Despite the pain, Lauren said she thinks her parents made the right decisions on her behalf. As a kid, she felt normal. She changed in front of the other girls before gym class. “I didn’t think, ‘Do I have to sit to pee or stand?’ I didn’t go, ‘Do I have this or that?’ I wasn’t confused,” she told me. Gender is one of our most defining categories, and Lauren seems to draw comfort from the ways the surgery helped her fit inside the lines. “I’m a woman,” she said. “I get my period. I love chocolate. That’s me.”
▲ Anastasia Van Buskirk, 25
“In ninth or 10th grade, we were learning about — I don’t think they used the word ‘intersex’ — but intersex conditions, and I was reading the descriptions, trying to figure out which one I was. I went to my teacher and said, ‘I think I’m one of these,’ and my teacher basically said, ‘If you are, you shouldn’t tell anyone.’”
THE LIVES OF INTERSEX PEOPLE TRANSFORMED TWICE IN THE 20TH CENTURY because of new technologies: first, the advent of genital surgery, and second, the invention of the Internet. In early chat rooms of the 1990s, people who had been told they were one-of-a-kind aberrations began to find others with near-identical stories, and people who had been lied to by doctors and parents found the means to assemble the clues.
Marissa Adams, too, searched for information about AIS online as she tried to make sense of her diagnosis. Eventually, she connected with Arlene Baratz’s daughter, Katie Baratz Dalke, who had gone on “The Oprah Winfrey Show” to talk about being intersex. Baratz Dalke encouraged her to attend the AIS-DSD Support Group’s annual meeting, but Adams was torn. “I wasn’t used to talking about it, to being out about it,” she says. “And I was afraid that no one else’s story would be like mine.” Her parents bought her a plane ticket to San Francisco for the 2014 conference, but at the last minute, swamped by anxiety, she decided not to go.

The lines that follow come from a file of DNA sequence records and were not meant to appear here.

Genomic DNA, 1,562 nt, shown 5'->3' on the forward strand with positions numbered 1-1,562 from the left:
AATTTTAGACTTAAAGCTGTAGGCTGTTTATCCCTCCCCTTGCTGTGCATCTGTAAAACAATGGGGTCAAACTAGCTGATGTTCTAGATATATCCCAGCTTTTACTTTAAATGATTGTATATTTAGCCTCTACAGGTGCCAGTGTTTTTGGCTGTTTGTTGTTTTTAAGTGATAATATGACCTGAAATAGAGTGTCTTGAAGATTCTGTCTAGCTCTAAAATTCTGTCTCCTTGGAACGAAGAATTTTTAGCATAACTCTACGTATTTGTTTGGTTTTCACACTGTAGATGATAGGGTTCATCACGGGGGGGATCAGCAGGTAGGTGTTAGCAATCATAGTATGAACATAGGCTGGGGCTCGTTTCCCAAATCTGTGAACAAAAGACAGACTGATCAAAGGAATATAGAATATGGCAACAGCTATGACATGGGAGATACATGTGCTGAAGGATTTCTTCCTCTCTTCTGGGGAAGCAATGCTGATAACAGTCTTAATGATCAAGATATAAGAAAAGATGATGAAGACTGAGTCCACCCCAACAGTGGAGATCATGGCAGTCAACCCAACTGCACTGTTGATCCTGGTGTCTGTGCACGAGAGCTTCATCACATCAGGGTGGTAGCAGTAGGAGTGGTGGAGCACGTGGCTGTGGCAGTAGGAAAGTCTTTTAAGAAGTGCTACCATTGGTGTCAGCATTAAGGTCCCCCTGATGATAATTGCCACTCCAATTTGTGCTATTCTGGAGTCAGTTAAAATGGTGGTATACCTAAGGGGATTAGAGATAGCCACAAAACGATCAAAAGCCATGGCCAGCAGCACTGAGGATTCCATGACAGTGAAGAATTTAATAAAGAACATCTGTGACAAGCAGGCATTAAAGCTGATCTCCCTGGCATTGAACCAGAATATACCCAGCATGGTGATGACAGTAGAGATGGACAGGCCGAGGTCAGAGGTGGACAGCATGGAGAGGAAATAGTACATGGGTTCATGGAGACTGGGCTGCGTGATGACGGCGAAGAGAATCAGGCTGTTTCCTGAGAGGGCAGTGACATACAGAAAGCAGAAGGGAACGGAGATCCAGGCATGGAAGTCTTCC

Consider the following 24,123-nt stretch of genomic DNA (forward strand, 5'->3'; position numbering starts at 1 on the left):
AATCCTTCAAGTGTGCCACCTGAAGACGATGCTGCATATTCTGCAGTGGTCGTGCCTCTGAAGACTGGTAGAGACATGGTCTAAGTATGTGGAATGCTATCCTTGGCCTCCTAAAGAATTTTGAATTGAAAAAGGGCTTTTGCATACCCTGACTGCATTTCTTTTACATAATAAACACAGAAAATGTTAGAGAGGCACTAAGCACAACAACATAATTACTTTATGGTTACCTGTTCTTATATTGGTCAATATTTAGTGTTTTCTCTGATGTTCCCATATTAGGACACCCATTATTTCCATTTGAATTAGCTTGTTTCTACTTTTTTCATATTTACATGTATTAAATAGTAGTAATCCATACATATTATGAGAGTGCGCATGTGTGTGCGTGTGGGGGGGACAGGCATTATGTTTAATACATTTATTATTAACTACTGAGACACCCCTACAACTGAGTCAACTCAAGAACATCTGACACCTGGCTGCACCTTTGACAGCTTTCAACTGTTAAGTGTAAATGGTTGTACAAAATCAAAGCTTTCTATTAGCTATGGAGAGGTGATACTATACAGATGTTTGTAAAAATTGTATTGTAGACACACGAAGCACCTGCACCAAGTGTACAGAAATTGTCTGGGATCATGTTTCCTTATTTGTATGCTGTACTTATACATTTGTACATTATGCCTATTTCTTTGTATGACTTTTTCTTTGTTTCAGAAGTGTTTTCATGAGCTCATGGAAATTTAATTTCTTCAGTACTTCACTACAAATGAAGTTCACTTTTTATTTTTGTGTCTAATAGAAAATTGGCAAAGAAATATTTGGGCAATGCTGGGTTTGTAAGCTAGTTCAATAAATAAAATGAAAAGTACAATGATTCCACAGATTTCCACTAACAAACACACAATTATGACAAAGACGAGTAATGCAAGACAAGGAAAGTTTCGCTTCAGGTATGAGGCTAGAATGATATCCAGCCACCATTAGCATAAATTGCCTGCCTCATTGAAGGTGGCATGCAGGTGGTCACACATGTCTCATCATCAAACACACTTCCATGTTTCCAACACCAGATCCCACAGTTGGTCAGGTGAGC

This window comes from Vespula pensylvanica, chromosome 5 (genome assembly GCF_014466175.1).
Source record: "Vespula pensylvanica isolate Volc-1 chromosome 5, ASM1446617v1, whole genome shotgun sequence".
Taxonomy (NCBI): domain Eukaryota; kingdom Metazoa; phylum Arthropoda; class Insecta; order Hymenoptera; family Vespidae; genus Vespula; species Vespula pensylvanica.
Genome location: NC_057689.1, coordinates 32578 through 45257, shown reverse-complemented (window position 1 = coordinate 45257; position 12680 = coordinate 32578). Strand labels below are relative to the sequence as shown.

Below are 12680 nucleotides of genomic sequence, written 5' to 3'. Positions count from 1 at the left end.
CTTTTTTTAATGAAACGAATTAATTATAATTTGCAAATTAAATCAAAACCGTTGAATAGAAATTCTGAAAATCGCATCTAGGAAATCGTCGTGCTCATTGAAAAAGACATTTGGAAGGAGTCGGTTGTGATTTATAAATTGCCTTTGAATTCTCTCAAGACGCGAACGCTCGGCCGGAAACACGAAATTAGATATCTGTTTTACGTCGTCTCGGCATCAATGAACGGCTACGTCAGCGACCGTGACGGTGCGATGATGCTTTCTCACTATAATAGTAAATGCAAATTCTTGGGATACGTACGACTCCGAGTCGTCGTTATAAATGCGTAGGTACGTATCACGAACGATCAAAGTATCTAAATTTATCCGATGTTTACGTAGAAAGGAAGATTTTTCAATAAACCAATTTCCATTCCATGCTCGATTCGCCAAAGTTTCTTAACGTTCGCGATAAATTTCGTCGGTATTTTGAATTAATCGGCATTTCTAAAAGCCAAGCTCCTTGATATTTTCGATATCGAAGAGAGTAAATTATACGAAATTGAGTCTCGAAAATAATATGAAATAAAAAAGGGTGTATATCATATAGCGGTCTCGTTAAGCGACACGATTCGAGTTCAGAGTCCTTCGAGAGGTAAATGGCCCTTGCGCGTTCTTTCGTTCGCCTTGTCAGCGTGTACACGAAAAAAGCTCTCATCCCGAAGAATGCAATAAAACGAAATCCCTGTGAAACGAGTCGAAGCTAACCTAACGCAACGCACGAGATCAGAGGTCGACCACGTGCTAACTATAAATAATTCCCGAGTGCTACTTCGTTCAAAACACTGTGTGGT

Adams wasn’t doing much better when the 2015 conference rolled around in Cincinnati. She had recently moved back in with her parents after an attempt to live alone deepened her depression, and she couldn’t imagine a future that didn’t look like her present: isolated, dependent, in and out of the hospital. Somehow, she managed to talk herself into giving the conference a try.